The use of syringe pumps capable of delivering very small fluid flows in the nL range is growing significantly. In the fields of microfluidics (the behavior of fluids in very small spaces), flow chemistry (reactions in continuously flowing fluids), and microreaction technology, the pulsation-free nature of the resulting fluid flow is extremely important.

In instrumental analysis, syringe pumps are used to implement chromatographic methods in the field of HPLC (High Performance Liquid Chromatography) and LC-MS (Liquid Chromatography/Mass Spectrometry) in order to minimize background noise during electrochemical detection with high precision and stable transport of the mobile phase.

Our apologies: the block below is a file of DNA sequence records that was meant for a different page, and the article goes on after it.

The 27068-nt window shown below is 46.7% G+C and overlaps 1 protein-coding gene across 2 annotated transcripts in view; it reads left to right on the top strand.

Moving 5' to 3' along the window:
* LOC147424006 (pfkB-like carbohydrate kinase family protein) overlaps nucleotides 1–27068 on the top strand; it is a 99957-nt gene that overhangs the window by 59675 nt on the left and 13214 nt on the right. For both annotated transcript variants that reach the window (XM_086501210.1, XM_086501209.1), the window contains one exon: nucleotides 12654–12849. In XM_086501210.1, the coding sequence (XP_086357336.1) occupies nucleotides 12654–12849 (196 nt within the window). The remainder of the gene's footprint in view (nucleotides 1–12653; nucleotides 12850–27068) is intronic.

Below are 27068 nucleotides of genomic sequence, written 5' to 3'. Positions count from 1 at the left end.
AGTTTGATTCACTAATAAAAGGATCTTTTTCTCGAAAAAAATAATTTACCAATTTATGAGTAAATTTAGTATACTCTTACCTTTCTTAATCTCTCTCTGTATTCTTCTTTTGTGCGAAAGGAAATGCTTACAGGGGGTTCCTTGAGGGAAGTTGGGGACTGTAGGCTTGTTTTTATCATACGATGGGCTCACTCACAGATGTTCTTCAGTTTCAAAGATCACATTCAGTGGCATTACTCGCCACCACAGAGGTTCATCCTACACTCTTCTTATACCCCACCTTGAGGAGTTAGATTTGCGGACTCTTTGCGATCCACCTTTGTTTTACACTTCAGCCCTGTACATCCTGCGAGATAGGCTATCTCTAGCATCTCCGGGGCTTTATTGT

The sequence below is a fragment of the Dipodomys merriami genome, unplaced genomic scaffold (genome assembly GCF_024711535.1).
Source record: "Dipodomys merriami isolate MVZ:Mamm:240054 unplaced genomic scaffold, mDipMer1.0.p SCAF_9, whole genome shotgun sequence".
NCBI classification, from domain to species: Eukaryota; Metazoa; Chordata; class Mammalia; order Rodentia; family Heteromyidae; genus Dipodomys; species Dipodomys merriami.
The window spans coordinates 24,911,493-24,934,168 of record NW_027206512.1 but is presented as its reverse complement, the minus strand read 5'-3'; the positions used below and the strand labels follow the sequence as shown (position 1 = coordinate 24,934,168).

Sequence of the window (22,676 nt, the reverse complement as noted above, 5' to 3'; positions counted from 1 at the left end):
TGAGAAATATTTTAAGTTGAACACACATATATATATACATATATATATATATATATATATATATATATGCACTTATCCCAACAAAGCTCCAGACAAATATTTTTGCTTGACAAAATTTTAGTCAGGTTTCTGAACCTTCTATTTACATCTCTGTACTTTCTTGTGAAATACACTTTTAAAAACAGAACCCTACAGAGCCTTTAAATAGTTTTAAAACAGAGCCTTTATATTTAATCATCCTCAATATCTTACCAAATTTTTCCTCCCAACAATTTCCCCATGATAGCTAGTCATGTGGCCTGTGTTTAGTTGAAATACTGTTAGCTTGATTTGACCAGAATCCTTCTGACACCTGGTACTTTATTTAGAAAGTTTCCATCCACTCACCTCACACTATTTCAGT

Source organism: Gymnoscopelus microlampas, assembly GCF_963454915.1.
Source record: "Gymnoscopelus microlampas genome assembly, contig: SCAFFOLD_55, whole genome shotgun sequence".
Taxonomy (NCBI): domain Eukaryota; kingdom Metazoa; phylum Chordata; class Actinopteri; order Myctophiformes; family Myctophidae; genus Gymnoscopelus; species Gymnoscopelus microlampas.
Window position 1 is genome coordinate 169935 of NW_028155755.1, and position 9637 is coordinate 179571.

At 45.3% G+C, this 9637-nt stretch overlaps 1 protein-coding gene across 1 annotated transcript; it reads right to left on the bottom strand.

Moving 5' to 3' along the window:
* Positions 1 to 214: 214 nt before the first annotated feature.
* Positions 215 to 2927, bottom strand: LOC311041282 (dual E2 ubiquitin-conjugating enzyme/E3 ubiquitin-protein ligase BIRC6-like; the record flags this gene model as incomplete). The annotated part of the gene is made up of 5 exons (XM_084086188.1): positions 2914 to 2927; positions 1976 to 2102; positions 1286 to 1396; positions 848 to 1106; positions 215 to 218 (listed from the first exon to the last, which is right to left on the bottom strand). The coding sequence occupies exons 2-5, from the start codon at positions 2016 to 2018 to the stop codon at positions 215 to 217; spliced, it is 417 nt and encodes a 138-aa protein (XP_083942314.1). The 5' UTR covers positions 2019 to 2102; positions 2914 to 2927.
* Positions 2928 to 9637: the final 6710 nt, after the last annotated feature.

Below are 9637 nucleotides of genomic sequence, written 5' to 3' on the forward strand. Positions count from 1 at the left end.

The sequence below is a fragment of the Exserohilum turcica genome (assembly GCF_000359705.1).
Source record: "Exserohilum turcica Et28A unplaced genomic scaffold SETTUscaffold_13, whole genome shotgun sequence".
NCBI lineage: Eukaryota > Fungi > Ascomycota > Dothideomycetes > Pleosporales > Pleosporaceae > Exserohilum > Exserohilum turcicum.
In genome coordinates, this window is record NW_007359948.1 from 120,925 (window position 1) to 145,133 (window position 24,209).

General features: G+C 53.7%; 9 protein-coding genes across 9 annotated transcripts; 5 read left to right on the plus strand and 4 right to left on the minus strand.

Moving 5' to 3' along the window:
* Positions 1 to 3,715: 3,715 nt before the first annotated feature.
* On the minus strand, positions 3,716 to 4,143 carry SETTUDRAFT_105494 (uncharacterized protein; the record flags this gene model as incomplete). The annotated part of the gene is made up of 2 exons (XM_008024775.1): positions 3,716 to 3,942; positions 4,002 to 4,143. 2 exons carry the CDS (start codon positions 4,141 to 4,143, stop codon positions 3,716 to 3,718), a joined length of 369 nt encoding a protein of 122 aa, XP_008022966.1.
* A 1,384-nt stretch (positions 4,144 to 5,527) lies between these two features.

Finally, it is also necessary to consider another extremely important field of application. When performing analytical examinations at very low concentrations, it does not make sense to use normal dilution methods to prepare the stock solutions required for calibration. In this case, syringe pumps capable of dispensing very small volumes (µL or nL) of solutions with known, analytically controlled elemental ratios with high precision are well suited. This should eventually make it possible to develop reference processes for use in specialized areas of nanotechnology or in the life sciences.


New syringe pumps